Causes of Hearing Loss

Causes of Hearing Loss

Sensorineural hearing loss accounts for more than 90% of all hearing loss and in most cases it is permanent and bilateral1.  In the UK, age-related hearing loss is the single biggest cause of sensorineural hearing loss. The second most common form is noise-induced hearing loss. Less common causes include: genetic, side effects to certain medicines, infections (viral), Meniere’s disease, systemic illness and other rare conditions.

Conductive hearing loss might account for as much as 8% of reduced hearing. There is often a mechanical cause – e.g. impacted wax, perforated eardrum6. It is usually temporary, but can be permanent. There are medical and surgical treatments for certain forms of conductive hearing loss.

The table below provides a list of conditions that can result in hearing loss11. It is not an exhaustive list. It does not add up to 100% because prevalence of hearing loss is given for each condition, not the proportion that each condition accounts for.

Cause of Hearing LossSensorineuralConductiveHow common is it?Where can I learn more?
Age-related hearing loss (presbycusis). No medical or surgical treatment. Permanent

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Very common.
Single biggest cause of hearing loss.
>40% of people aged 65+ 12
NHS Choices
Earwax+
Not all earwax will result in an individual seeking help from a health care professional. The actual prevalence of earwax varies with age: 0 to 16 years: 10% to 43%. 16 to 59 years of age: 2% to 5%. ≥60: 16% to 57% [Ref: Cited in: The safety and effectiveness of different methods of ear wax removal: a systematic review and economic evaluation. Clegg et al. Health Technology Assessment]

Temporary

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3.9%13+3% to 6% in adults. 10% in Children. Possibly higher in older adults due to changes in the ceruminous glands with age [Ref: Roeser RJ, Balachanda BB. Physiology, pathophysiology and anthropology/epidemiology of human ear canal secretions. J Am Acad. Audiology. 8:391-400. Cited in BMJ Best Practice. Mar. 10. 2015 version of cerumen impaction]. NICE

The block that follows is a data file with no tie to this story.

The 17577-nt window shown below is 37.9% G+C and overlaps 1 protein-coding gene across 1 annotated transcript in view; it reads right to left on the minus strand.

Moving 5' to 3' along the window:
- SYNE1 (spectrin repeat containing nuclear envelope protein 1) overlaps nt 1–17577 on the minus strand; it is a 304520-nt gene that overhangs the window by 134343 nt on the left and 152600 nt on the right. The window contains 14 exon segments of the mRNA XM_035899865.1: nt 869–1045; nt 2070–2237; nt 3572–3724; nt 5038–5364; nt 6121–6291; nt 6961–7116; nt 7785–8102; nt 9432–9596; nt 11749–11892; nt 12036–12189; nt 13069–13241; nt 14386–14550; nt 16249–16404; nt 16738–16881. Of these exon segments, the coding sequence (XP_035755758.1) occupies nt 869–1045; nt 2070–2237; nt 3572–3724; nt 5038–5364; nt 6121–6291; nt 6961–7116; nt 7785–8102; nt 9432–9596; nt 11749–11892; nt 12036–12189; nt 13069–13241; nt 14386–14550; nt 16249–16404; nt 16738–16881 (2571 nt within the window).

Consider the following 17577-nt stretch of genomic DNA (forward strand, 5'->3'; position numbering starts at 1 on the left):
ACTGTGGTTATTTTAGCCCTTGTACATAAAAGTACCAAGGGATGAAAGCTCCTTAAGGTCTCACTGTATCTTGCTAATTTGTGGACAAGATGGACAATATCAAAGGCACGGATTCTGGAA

NHS Choices
BMJ Best Practice
Noise-induced (occupational) hearing loss. No medical or surgical treatment. Permanent

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1.4% of adults14NHS Choices
HSE
NIH
Permanent childhood hearing loss (prelingual and postlingual)

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0.08% to 0.3%15 in children (age 0-17)NHS Choices
CDC
Middle ear disease (Ear inflammation/infection (e.g. otitis media with effusion, chronic otitis media, acute otitis media, other bacterial, viral etc etc).

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Temporary hearing loss most likely. NICE – chronic otitis media
NICE – acute otitis media
NHS Choices
BMJ Best Practice
Meniere’s disease – most common in the fourth decade of life +Primarily a disease of adulthood occurring in the fourth decade of life. [BMJ Best Practice, Meniere’s disease, 17 December 2014]

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0.1%16 + Primarily a disease of adulthood occurring in the fourth decade of life. [BMJ Best Practice, Meniere’s disease, 17 December 2014]NHS Choices
NICE
BMJ Best Practice
Otosclerosis

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0.06%17NHS Choices
BMJ Best Practice
Sudden idiopathic sensorineural loss

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0.02%17American Hearing Research Foundation
Cholesteatoma

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0.01%17NHS Choices
NICE
BMJ Best Practice
Hearing loss in multiple sclerosis Often temporary

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0.01%17MS – USA
MS - UK
Labyrinthitis0.004%17NHS Choices
BMJ Best Practice
Vestibular schwannoma or other retrocochlear mass (e.g. neural tumour)

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0.002%17 +Alternative source: The Annual incidence of acoustic neuroma has also been reported as being 0.001% to 0.002%, with smaller tumours being detected because of the increased use of MRI. Between 40% and 60% of small tumours might not require treatment, and where managed effectively the prognosis for other people is good [BMJ Best Practice, 5 June 2015, Acoustic neuroma].NHS Choices
BMJ Best Practice
Ototoxic drugs

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Unknown how many cases result in hearing lossNHS Choices
Merk Manual
Perforated eardrum
(can be traumatic, but most cases are due to otitis media)

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UnknownNHS Choices
Eustachian tube dysfunction - common in children under the age of 5

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UnknownNICE
BMJ Best Practice
Other - Foreign body, trauma (e.g. temporal bone fracture, external ear-canal trauma, vertebral artery dissection etc.), benign growths (e.g., exostosis, osteoma, polyps, External ear canal neoplasm)

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UnknownBMJ Best Practice

References